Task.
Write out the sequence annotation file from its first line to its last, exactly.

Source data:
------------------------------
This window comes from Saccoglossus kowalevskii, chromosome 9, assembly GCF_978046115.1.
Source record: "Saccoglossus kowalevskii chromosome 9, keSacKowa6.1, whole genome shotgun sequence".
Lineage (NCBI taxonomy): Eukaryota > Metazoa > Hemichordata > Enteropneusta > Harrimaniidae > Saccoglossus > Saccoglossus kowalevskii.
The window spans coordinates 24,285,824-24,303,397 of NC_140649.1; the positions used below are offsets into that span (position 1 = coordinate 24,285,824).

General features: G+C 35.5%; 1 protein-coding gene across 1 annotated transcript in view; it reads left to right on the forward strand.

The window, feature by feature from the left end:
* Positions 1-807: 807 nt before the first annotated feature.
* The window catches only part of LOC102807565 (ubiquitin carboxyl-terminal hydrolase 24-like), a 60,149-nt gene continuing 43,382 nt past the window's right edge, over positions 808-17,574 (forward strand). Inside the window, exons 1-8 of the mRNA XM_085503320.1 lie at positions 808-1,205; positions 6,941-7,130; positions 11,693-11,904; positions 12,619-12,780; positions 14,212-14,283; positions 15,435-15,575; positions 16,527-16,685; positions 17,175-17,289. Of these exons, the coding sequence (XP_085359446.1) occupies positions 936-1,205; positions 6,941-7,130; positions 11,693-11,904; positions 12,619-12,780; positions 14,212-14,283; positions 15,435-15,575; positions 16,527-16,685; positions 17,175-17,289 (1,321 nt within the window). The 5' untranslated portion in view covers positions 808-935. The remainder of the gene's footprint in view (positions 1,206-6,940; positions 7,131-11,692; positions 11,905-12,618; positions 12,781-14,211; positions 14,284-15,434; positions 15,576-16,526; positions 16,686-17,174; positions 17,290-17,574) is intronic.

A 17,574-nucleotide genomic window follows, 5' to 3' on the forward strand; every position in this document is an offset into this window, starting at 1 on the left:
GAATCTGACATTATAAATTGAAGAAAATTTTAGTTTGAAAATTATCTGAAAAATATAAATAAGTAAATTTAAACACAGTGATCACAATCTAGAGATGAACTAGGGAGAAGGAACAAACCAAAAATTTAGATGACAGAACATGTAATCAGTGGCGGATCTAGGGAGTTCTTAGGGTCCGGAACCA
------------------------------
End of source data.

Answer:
This window comes from Saccoglossus kowalevskii, chromosome 9, assembly GCF_978046115.1.
Source record: "Saccoglossus kowalevskii chromosome 9, keSacKowa6.1, whole genome shotgun sequence".
Lineage (NCBI taxonomy): Eukaryota > Metazoa > Hemichordata > Enteropneusta > Harrimaniidae > Saccoglossus > Saccoglossus kowalevskii.
The window spans coordinates 24,285,824-24,303,397 of NC_140649.1; the positions used below are offsets into that span (position 1 = coordinate 24,285,824).

General features: G+C 35.5%; 1 protein-coding gene across 1 annotated transcript in view; it reads left to right on the forward strand.

The window, feature by feature from the left end:
* Positions 1-807: 807 nt before the first annotated feature.
* The window catches only part of LOC102807565 (ubiquitin carboxyl-terminal hydrolase 24-like), a 60,149-nt gene continuing 43,382 nt past the window's right edge, over positions 808-17,574 (forward strand). Inside the window, exons 1-8 of the mRNA XM_085503320.1 lie at positions 808-1,205; positions 6,941-7,130; positions 11,693-11,904; positions 12,619-12,780; positions 14,212-14,283; positions 15,435-15,575; positions 16,527-16,685; positions 17,175-17,289. Of these exons, the coding sequence (XP_085359446.1) occupies positions 936-1,205; positions 6,941-7,130; positions 11,693-11,904; positions 12,619-12,780; positions 14,212-14,283; positions 15,435-15,575; positions 16,527-16,685; positions 17,175-17,289 (1,321 nt within the window). The 5' untranslated portion in view covers positions 808-935. The remainder of the gene's footprint in view (positions 1,206-6,940; positions 7,131-11,692; positions 11,905-12,618; positions 12,781-14,211; positions 14,284-15,434; positions 15,576-16,526; positions 16,686-17,174; positions 17,290-17,574) is intronic.

A 17,574-nucleotide genomic window follows, 5' to 3' on the forward strand; every position in this document is an offset into this window, starting at 1 on the left:
GAATCTGACATTATAAATTGAAGAAAATTTTAGTTTGAAAATTATCTGAAAAATATAAATAAGTAAATTTAAACACAGTGATCACAATCTAGAGATGAACTAGGGAGAAGGAACAAACCAAAAATTTAGATGACAGAACATGTAATCAGTGGCGGATCTAGGGAGTTCTTAGGGTCCGGAACCA